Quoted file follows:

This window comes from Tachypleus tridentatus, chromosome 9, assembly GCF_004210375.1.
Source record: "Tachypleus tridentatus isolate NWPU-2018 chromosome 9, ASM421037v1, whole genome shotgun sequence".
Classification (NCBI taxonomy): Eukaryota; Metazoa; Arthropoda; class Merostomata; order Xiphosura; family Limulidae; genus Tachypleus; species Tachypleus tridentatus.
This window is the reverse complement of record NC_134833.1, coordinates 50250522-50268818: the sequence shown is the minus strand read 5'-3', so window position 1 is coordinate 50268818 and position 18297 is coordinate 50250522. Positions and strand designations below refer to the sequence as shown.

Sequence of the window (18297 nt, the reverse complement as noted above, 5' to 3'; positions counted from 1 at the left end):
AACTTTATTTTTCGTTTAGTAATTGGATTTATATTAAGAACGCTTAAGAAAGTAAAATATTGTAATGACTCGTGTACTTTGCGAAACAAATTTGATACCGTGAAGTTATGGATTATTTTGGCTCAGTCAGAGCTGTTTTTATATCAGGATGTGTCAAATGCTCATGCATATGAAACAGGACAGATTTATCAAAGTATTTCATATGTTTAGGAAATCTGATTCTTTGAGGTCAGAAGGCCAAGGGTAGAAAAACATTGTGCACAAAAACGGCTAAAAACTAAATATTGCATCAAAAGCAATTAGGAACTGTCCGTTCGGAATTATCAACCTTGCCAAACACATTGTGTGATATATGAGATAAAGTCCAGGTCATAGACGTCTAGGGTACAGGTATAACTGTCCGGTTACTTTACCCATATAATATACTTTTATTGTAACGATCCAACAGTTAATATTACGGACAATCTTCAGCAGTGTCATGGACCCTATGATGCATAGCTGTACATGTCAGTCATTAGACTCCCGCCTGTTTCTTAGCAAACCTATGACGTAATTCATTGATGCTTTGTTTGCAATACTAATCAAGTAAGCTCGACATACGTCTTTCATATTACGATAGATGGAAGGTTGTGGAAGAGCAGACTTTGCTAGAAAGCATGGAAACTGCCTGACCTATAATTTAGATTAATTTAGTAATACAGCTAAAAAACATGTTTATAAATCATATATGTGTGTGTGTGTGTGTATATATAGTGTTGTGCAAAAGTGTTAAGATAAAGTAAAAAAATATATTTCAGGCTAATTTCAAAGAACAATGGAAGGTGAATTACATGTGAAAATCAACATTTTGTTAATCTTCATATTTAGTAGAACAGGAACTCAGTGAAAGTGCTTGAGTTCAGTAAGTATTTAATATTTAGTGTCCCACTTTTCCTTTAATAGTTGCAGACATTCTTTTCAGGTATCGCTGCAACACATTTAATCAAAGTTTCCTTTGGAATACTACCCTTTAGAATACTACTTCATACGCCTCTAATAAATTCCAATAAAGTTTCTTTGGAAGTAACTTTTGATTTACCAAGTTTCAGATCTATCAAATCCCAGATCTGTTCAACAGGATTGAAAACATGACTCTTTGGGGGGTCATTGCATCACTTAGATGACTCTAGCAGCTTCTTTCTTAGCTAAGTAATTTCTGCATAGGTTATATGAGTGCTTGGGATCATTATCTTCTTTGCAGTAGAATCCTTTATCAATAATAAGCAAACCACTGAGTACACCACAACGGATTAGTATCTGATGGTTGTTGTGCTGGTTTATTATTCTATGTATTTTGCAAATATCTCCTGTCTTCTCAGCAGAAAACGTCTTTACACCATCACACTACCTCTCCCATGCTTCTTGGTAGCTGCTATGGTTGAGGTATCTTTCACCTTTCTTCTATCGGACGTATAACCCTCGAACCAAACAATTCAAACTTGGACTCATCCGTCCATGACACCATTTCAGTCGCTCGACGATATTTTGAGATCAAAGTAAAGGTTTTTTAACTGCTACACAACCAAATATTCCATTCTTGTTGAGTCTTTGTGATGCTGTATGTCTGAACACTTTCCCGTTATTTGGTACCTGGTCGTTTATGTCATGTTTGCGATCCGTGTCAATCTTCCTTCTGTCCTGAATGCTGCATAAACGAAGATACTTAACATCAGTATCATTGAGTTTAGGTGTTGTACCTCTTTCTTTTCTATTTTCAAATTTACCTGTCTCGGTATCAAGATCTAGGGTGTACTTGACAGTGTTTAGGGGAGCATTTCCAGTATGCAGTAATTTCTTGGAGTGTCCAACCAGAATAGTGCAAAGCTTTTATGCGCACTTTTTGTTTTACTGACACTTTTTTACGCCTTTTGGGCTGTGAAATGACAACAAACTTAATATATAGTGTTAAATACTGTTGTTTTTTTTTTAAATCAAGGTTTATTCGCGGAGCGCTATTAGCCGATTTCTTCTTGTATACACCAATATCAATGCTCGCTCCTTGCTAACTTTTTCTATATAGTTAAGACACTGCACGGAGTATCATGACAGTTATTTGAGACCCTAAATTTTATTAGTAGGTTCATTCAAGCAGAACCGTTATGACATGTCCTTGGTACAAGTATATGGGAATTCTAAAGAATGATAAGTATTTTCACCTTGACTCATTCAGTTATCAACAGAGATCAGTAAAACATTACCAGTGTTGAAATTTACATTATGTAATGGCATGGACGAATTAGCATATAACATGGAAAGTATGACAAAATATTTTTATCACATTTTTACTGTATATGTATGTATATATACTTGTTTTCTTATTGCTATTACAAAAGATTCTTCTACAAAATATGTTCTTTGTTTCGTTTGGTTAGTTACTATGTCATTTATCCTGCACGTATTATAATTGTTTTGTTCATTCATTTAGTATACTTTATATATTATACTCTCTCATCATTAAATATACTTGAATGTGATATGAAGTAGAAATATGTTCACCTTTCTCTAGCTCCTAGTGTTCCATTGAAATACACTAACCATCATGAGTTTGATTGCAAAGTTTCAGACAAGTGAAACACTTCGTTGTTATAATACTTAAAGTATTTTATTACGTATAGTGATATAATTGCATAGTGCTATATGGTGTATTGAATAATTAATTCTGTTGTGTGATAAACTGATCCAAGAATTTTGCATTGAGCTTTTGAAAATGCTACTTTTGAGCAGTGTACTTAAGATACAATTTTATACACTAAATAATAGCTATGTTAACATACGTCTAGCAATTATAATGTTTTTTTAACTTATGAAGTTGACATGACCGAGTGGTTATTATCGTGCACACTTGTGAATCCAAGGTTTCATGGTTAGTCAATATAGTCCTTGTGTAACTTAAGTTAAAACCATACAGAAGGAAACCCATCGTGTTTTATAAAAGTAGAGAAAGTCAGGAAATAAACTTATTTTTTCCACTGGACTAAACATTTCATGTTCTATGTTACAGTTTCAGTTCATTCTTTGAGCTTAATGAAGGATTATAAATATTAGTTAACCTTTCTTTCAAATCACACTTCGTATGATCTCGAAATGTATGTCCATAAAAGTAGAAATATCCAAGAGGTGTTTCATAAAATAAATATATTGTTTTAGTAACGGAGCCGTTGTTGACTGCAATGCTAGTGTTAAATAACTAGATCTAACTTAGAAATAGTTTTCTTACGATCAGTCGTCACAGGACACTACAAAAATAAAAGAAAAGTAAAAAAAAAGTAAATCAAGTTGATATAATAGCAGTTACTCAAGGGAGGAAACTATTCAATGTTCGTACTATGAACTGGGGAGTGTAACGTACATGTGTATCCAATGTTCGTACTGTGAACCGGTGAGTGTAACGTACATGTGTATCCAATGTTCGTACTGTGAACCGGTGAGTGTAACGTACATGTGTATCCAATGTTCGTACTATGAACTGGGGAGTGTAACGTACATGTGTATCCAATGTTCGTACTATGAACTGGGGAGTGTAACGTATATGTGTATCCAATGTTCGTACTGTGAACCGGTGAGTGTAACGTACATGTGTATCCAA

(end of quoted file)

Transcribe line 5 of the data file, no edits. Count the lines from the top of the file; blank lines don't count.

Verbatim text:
Sequence of the window (18297 nt, the reverse complement as noted above, 5' to 3'; positions counted from 1 at the left end):